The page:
- Development & Aid
- Economy & Trade
- Human Rights
- Global Governance
- Civil Society
Tuesday, March 20, 2018
- Since the adoption of the Universal Declaration of Human Rights on Dec. 10, 1948, in the aftermath of the Second World War, world leaders embarked on a process of ensuring the rights of every individual in the world.
The theory and practice of human rights is a much-studied topic in every single region of the world – except in conflict-ridden Kashmir, where human rights education is still a distant dream.
Not a single college or university curriculum offers a course on human rights. No degrees, diplomas or official training on the subject exists.
“It is highly unfortunate not to have human rights courses in the education system. It is a lacuna,” said Dr. Sheikh Showkat Hussain, a human rights expert who lectures in the Law Department at the University of Kashmir.
Back in 2003, under mounting pressure from faculty members like Showkat and his colleagues, the University began a year long post graduate diploma in human rights.
“I worked very hard to get the course started. We really needed it here,” Showkat said.
The course lured scores of local students, particularly from legal backgrounds. Initially, it was funded by the University Grants Commission (UGC) of India. But two years into the programme, the UGC stopped the grant and the state government prepared to take over the bursary. When it failed to do so, the University of Kashmir stepped in to take up the liabilities and run the course under its own watch.
But in 2009, professors were informed that the course had been scrapped.
While the varsity administration claims the course was halted due to insufficient staff and infrastructure, many see this as a direct result of government polices designed to suppress human rights defenders across the region.
“The shutting down of the course came soon after (political unrest) in 2009. It was simply to ensure that people do not get empowered (through awareness) of human rights,” an official, speaking under condition of anonymity, told IPS.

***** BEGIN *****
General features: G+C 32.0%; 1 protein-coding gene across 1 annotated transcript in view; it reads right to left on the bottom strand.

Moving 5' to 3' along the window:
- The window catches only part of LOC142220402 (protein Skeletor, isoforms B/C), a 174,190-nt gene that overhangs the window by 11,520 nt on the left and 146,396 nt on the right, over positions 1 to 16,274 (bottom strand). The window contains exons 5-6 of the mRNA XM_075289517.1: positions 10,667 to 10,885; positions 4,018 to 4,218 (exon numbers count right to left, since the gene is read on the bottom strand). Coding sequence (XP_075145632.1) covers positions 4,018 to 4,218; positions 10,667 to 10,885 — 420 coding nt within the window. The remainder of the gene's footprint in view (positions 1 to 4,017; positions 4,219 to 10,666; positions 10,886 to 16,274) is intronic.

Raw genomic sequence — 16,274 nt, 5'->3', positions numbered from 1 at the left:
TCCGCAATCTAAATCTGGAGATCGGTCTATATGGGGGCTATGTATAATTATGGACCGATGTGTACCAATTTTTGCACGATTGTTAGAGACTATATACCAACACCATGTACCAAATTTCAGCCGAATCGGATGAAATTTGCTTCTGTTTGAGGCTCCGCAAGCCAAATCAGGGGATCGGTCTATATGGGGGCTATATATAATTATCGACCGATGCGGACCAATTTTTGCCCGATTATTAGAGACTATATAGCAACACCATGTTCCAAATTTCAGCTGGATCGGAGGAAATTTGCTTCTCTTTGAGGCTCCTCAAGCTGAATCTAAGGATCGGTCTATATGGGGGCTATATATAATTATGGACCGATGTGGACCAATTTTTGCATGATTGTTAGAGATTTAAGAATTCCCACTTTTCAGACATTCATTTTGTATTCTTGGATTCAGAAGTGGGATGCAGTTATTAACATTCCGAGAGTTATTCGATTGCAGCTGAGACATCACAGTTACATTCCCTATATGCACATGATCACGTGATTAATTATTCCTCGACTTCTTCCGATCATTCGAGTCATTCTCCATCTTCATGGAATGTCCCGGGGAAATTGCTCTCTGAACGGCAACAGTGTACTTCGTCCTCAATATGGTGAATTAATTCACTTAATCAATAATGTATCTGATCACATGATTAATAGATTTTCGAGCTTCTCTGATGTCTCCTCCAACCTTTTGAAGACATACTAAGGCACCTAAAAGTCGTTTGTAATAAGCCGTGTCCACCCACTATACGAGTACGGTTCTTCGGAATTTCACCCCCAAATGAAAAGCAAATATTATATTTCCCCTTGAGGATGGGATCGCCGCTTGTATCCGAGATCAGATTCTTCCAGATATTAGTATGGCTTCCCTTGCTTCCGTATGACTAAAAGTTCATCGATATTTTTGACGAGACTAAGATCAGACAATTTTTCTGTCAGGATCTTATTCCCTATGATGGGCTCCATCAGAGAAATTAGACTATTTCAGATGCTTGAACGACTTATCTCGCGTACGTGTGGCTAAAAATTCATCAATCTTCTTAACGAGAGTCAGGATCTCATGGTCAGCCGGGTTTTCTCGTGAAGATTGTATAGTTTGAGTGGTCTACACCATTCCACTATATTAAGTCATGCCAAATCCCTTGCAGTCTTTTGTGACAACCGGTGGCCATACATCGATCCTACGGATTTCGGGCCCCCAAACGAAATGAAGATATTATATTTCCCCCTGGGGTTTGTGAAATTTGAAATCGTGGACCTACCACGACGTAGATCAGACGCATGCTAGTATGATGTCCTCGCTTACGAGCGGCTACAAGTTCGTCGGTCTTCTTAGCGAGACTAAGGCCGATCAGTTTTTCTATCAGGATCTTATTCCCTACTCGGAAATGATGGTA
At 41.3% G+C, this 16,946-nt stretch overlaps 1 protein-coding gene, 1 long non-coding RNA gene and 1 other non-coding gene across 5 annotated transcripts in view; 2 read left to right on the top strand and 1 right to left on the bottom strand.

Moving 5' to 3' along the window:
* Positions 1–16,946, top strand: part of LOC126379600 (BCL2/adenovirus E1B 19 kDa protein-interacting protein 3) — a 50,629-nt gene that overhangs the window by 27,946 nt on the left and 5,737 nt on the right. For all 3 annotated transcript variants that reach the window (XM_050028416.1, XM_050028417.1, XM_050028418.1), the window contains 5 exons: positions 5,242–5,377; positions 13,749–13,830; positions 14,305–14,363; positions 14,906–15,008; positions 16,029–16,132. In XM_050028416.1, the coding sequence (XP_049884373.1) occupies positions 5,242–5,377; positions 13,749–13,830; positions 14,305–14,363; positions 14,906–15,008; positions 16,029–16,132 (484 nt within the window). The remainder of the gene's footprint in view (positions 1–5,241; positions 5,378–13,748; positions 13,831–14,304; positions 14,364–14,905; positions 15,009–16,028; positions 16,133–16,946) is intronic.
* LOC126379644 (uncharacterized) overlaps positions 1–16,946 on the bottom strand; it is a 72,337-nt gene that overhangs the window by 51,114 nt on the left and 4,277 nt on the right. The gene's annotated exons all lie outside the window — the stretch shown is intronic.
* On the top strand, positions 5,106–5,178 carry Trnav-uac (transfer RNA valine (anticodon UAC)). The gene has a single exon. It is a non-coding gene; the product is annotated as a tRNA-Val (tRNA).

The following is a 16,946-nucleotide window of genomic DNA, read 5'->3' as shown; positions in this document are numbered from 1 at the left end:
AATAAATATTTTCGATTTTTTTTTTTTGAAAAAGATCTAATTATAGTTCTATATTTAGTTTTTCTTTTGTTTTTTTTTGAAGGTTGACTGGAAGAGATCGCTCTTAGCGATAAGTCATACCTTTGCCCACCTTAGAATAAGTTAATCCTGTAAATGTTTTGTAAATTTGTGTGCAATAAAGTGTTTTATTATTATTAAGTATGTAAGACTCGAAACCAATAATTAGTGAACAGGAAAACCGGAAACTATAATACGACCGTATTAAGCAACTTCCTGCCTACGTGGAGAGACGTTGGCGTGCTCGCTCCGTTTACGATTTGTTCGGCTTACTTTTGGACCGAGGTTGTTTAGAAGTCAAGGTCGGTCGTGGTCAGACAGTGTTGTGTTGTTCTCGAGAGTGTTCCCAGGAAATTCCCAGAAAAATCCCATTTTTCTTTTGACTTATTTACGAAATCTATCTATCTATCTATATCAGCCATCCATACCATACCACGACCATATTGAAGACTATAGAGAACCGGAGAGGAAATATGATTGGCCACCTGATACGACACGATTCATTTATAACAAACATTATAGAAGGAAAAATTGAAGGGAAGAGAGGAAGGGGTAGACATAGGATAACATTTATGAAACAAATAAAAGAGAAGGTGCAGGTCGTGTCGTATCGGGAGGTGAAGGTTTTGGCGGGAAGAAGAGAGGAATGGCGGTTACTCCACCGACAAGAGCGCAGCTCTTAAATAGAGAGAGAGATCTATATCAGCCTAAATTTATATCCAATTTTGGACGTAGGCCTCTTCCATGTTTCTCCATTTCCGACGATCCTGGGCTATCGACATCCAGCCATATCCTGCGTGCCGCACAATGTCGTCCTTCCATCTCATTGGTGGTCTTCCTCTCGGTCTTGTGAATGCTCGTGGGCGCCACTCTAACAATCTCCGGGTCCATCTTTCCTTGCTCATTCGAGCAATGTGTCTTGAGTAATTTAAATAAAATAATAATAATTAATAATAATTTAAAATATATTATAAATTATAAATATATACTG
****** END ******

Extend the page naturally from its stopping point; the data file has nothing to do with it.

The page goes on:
Ever since the commencement of armed struggle against Indian rule in 1989, Kashmir has witnessed an unrelenting wave of human rights violations in the form of massacres, enforced disappearances, killing of youth and custodial deaths. During the past few years, increasing numbers of youth, including a minor below 18 years of age, have been killed and detained for speaking out about human rights abuses.
In 2008 mass protests against the transfer of 99 acres of forest land to the Shri Amarnath Shrine Board, to set up shrines and temporary shelters for Hindu pilgrims, rocked Kashmir.
In 2009, the dual crime of a murder and rape allegedly involving security forces triggered months of political agitation.
Khurram Parvaiz, a human rights activist, believes the closure of the human rights course to be a part of state policy.
“The students enrolled in the programme started conducting research on some grave human rights issues in Kashmir. They starting exposing the human rights violations in (the Valley),” he told IPS.
This created a stir, since the state government does not facilitate any kind of political research at any level of education, he added.
Though the course was still in its infancy, its rapid growth put the government on edge, Parvaiz noted.
“On one hand the state government says it is against violence but on the other hand it is chocking those who speak out against violence.”
For students, the absence of a human rights course does not only signal a shrinking of career opportunities but also stifles chances of social change.
“Human rights not only refers to killings or massacres, but (addresses) protection of children’s and women’s rights too. When we have no knowledge on the subject, we can neither defend our rights nor those of the (vulnerable),” Aamina Khan (not her real name), a law student at the University, told IPS.
Aamina’s friend, Yusra, says the suppression of human rights education by authorities is pushing Kashmiri society into a darker stage.
“If authorities were serious about ending human rights violations in Kashmir, such courses would have been propagated rather than closed down.”
The eminent local lawyer Nazir Ahamd Ronga considers human rights education a crucial element of society.
“Human rights violations are a burning issue in Kashmir and people lack awareness on it. Educating youth about it is extremely important,” Ronga told IPS.
He said that a department dedicated solely to the study of human rights should be established in the Valley.
Particularly in a conflict areas like Kashmir, Ronga said, knowledge about human rights needs to be spread far and wide. “It is through educating people on human rights that we can ensure a better future. We (desperately) need people to work in this field.”
B.A.Dabla, a prominent professor of sociology, said the situation in Kashmir calls for the inclusion of human rights education at all levels of education. Other experts like Prof. A.G. Madhosh stressed that the university authorities should consider starting the course again.
“We cannot block any type of education for youth. They need exposure to every kind of subject to compete at international levels,” Madhosh remarked.
When asked if there were any plans to restart the course, Prof. Laief, head of the Law Faculty, replied in the negative.